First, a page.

Protesters have returned to the Stonewall Inn again and again in recent weeks to demand an end to police brutality, raising their fists, taking a knee and holding moments of silence on the same ground where a riot in 1969 helped sparked the modern gay rights movement.
But public health restrictions have kept the Greenwich Village bar — which its owners describe as a watering hole, community center and “gay church” — closed since the coronavirus pandemic began in March. The lights are out, the doors are locked and the metaphorical pews are empty. But the bills — rent, insurance, utilities and more — keep piling up.
“If Stonewall, the most iconic L.G.B.T.Q. bar in the world, is facing an uncertain future, then think about everybody else,” said Stacy Lentz, who co-owns the bar and runs its philanthropic arm, the Stonewall Inn Gives Back Initiative. “It is just horrific. Stonewall is one of our original safe spaces.”
Gay bars in New York City face the same challenges as other bars and restaurants shuttered in recent months — high rents, thin profit margins, and now little-to no-income — but for L.G.B.T.Q. establishments, the shutdown has been more than a business dilemma. It has struck at the heart of a community whose culture and history are passed down through generations of people who are not blood-related, and who depend on spaces like bars both to find safety and to meet their peers.
Gay culture and activism have long been woven into the fabric of New York City life, making it a magnet for people across the country and around the world, from the “fairy resorts” on the Bowery in the 1890s to the West Side piers in the 1980s.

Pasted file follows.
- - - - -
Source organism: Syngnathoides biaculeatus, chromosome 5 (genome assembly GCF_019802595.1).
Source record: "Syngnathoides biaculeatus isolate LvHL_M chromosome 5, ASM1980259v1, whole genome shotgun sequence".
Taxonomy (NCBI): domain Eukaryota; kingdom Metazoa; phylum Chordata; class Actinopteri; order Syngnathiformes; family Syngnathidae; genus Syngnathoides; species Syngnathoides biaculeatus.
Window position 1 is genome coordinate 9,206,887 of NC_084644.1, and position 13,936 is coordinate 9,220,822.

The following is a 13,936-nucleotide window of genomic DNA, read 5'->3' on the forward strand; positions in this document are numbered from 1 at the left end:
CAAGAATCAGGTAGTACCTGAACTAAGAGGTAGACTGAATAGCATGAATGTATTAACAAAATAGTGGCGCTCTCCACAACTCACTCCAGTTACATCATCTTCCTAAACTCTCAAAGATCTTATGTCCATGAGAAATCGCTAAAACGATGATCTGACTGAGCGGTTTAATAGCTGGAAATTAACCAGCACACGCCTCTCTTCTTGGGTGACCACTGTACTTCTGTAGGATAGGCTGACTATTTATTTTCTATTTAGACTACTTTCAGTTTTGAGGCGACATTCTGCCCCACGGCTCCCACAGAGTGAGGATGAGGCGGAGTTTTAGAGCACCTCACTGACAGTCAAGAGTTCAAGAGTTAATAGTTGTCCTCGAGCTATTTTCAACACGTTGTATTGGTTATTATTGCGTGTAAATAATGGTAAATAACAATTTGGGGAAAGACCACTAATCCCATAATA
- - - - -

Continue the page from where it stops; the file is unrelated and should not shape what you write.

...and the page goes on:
The financial pain is particularly acute during June, which is Pride Month, often the most lucrative time of year for L.G.B.T.Q. establishments. Millions of people attended Pride events in New York last year, including the parade, which passed the Stonewall Inn.
“We had hundreds of thousands of people inside and outside our door last year,” Ms. Lentz said. “A good number of them were lined up to get into our bar, and now that’s just not happening.”
The Stonewall Inn and its environs have been designated a city landmark, a state historical site and a national monument. Its owners say it will not reopen until the risk of large gatherings has passed. That could be a long time.
“The bar could theoretically close and ‘Stonewall’ would just be a name on a plaque on the wall,” Ms. Lentz said. She said the bar had asked corporations that sponsor the Pride March or sell rainbow merchandise each June to “put your money where your mouth is and help us preserve this legacy.”